Informing the land use planning process
The planners working on the precinct structure plan (PSP) will require your input about physical responses to community needs, particularly facilities. By this stage you should have the following information:
- data from internal and external stakeholders about the likely demand for facilities
- preferred models for delivery, for example, kindergartens can be provided as either two-room or three-room facilities
- benchmark calculations to determine the range of facilities that should typically be provided for the population size.
- which facilities are free to accommodate the required community building responses.
Next, you will need to work with your internal coordination group, the planners and urban designers to determine the required size, configuration and location of facilities:
- Determine the size of facilities. The information sources that can help you are provided in the useful links and documents.
- Confirm facility needs with external stakeholders, (such as education providers).
- Run a workshop with your internal coordination group, planners and urban designers to determine:
- how facilities can be co-located and/or integrated
- the best locations for facilities
- how community building responses can be accommodated before facilities are constructed (for example, maternal and child health in untenanted shop fronts).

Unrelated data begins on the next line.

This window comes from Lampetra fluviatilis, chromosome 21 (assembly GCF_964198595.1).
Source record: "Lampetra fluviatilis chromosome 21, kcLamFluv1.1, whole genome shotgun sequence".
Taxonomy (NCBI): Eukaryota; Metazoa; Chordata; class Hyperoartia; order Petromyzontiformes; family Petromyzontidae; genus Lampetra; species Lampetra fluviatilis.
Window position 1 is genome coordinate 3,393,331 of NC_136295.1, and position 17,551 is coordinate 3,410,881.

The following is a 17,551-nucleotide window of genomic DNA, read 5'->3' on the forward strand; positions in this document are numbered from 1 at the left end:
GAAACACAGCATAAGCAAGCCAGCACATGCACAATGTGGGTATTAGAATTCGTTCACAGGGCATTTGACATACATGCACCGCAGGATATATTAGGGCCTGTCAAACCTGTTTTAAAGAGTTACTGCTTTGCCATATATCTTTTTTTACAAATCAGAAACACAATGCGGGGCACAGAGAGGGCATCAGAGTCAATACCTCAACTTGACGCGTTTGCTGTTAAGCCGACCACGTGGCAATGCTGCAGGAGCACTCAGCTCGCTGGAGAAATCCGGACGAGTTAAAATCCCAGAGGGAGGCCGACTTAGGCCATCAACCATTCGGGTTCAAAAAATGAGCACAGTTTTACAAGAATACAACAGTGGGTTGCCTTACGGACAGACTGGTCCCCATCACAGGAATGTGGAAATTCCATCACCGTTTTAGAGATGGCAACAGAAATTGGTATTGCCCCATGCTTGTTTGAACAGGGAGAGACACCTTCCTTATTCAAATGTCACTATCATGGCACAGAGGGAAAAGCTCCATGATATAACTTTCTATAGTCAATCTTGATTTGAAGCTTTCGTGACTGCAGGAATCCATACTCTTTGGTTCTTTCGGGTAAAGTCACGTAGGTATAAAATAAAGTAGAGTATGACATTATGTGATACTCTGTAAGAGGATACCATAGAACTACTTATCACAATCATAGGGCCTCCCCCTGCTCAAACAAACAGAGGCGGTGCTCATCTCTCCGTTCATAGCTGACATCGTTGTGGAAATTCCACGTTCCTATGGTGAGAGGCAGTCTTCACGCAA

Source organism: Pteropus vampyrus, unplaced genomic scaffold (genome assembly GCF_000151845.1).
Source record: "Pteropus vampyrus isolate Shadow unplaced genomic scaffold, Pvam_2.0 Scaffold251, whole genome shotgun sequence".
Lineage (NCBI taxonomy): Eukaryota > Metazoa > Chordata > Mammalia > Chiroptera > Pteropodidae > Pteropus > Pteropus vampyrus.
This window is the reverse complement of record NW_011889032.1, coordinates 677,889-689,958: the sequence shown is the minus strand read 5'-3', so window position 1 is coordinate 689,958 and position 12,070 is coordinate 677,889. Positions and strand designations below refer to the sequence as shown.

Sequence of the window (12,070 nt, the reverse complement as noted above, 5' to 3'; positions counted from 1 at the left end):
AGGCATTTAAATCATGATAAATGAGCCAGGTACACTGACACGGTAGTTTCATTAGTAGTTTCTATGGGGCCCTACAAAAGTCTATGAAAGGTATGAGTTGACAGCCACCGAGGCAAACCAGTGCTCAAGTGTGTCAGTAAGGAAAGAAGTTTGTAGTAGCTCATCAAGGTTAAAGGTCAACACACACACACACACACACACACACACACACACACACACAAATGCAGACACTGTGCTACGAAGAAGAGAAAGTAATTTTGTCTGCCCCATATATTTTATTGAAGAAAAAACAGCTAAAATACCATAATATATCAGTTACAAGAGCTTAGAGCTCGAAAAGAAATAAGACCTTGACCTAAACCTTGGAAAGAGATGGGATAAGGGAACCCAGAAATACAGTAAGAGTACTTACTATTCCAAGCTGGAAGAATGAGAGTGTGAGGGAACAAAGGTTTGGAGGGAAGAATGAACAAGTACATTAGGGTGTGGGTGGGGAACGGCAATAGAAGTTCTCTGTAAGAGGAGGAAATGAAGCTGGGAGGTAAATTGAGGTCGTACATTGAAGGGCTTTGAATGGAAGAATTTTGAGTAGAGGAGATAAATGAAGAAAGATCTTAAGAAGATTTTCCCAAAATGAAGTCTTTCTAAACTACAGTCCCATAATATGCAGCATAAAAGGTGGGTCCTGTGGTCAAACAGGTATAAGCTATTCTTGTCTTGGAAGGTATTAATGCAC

A number of resources provide information about how to configure and locate community facilities:
- Planning for Community Infrastructure in Growth Areas (PDF, 7.52MB) gives examples of configurations for facilities at various scales in growth area communities
- Council strategies often detail the preferred local configuration models for community infrastructure
- Victorian State Government has published Schools as Community Facilities (PDF, 2.26MB), Shared Facilities Partnerships (PDF, 2.09MB) and A Guide to Developing Community Precincts
- Any feasibility studies and masterplans that council has previously undertaken
- Any precinct structure planning that was completed for other areas.
Community facilities are partly funded through development contributions plans which are attached to precinct structure plans. You will need to work with the planners to:
- identify the cost of each facility
- determine the demand that will be generated directly by residents of the new growth area
- determine other likely funding partners.
Detailed planning for community facilities begins when the precinct structure plan is approved. You will then need to determine the following for each facility:
- a vision statement and objectives
- the service delivery model and governance structure
- staging of development, if required
- a detailed design
- costs to develop and operate the facility
- the financial contribution of stakeholders for capital and ongoing operating costs.
The state government's A Guide to Delivering Community Precincts (PDF, 1.72MB) and A Guide to Governing Shared Community Facilities (PDF, 1.43MB) can help with this process.